quetzal or quezal, common name for a magnificent bird of the family Trogonidae (trogon family), found in the rain forests from S Mexico to Costa Rica at altitudes of up to 9,000 ft (2,745 m). It is strikingly beautiful, with a crested head, bronze-green back, and crimson and white underparts. Quetzals nest in holes, and lay from two to four eggs per clutch. The male shares incubation duties with the female. The nesting hole has a single entrance, not two as was once believed. The Aztec and Maya used the 2-ft (61-cm) shimmering green tail plumes of the breeding male ceremonially and worshiped the bird as the god of the air, associating it with the god Quetzalcoatl. The quetzal, Pharomachrus mocino, is the national bird of Guatemala, and a monetary unit of the country is also called a quetzal. Quetzals are classified in the phylum Chordata, subphylum Vertebrata, class Aves, order Trogoniformes, family Trogonidae.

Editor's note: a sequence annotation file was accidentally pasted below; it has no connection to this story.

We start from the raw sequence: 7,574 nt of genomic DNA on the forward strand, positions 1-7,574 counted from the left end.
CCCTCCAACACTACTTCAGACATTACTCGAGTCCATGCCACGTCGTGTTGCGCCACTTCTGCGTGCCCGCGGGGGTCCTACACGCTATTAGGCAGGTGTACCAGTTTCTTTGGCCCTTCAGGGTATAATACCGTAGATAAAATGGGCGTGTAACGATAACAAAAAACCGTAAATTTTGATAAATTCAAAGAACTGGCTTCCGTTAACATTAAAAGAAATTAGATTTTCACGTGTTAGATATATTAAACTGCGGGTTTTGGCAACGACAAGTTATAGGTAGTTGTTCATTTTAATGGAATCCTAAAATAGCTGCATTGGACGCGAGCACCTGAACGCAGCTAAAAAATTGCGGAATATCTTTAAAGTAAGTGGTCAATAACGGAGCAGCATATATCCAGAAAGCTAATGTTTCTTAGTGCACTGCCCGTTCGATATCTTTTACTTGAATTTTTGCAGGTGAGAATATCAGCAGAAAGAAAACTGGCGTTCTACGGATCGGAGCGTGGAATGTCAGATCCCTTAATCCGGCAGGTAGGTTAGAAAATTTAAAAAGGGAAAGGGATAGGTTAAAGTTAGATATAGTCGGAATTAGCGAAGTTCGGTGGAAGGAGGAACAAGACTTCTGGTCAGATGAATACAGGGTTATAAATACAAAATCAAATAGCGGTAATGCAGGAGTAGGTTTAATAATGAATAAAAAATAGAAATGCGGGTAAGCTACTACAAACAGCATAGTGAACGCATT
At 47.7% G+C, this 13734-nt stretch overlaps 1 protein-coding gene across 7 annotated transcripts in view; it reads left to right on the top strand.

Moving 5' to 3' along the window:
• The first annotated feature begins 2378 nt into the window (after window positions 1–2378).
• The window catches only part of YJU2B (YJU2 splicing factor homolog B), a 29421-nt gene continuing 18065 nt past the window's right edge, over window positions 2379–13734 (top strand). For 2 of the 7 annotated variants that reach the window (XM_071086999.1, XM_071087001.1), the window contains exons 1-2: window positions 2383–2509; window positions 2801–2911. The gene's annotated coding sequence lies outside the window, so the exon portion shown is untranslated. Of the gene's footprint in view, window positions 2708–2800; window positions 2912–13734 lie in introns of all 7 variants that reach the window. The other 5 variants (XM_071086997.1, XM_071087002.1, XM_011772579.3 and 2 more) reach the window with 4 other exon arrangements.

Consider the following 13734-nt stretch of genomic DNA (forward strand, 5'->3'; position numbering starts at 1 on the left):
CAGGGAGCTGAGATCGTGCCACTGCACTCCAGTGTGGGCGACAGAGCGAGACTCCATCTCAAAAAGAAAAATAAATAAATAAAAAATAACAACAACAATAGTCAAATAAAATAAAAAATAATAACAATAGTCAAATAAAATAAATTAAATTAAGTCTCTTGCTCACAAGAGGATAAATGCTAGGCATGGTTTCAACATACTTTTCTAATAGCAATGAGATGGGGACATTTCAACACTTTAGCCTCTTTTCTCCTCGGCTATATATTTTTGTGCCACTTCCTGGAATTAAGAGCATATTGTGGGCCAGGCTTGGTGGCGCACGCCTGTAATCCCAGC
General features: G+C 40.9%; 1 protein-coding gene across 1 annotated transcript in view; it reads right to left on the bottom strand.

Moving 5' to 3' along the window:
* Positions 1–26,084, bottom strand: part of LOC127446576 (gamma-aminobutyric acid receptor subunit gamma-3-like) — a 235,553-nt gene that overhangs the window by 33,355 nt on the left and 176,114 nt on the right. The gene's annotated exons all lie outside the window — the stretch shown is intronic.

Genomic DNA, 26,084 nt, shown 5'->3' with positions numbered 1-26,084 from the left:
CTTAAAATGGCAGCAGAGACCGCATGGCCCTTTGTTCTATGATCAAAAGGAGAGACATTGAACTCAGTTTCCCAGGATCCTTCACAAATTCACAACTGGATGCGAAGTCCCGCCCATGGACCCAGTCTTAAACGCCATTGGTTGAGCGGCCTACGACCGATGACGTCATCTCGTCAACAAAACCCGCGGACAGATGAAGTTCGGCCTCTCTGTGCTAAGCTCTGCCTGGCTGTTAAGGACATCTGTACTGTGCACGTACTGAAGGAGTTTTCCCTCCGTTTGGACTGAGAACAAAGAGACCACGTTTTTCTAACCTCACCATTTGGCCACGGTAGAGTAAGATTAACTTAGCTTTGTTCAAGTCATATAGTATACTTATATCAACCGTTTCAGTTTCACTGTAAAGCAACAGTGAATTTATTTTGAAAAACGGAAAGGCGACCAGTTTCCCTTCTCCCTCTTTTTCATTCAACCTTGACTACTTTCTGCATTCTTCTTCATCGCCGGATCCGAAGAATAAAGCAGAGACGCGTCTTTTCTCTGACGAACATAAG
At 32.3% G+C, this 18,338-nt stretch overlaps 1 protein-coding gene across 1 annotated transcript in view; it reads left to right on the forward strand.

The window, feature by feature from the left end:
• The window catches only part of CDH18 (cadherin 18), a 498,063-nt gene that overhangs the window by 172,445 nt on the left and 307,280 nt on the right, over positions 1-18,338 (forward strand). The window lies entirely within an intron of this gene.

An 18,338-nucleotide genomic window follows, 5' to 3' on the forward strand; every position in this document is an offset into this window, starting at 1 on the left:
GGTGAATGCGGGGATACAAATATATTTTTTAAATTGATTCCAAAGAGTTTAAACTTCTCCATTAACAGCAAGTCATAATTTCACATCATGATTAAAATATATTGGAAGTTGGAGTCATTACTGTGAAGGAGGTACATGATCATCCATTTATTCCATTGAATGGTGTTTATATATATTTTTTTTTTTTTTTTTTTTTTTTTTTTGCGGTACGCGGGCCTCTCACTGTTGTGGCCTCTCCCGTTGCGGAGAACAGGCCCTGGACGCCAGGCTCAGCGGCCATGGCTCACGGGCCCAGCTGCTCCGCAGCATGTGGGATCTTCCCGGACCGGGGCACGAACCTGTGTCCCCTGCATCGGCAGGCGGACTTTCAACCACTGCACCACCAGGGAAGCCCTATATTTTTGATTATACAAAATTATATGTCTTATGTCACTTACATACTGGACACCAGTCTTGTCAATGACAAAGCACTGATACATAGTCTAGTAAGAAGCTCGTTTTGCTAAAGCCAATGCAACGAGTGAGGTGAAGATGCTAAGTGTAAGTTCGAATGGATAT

Quetzals are strikingly colored birds of the trogon family (Trogonidae) found in tropical regions of the Americas.

The word "quetzal" was originally used for just the Resplendent Quetzal, Pharomachrus mocinno, the famous long-tailed quetzal of Central America, which is the national bird of Guatemala. It still often refers to that bird specifically but now also names all the species of the genera Pharomachrus and Euptilotis. The six quetzal species and their English common names are:

Euptilotis neoxenus is related to Pharomachrus and is called the Eared Quetzal by some authorities, such as the American Ornithologists' Union, but the Eared Trogon by others.


The name "quetzal" is from Nahuatl quetzalli, "large brilliant tail feather" (American Heritage Dictionary) or "tail coverts of the quetzal" (Merriam-Webster Collegiate Dictionary), from the Nahuatl root quetz = "stand up" used to refer to an upstanding plume of feathers.

Pharomachrus is from ancient Greek pharos, "mantle", and makros, "long", referring to the wing and tail coverts of the Resplendent Quetzal. (The second h is unexplained.)

See also

External links

  • For images of four quetzal species, select "Trogons".
  • Trogon videos, including quetzals, on the Internet Bird Collection

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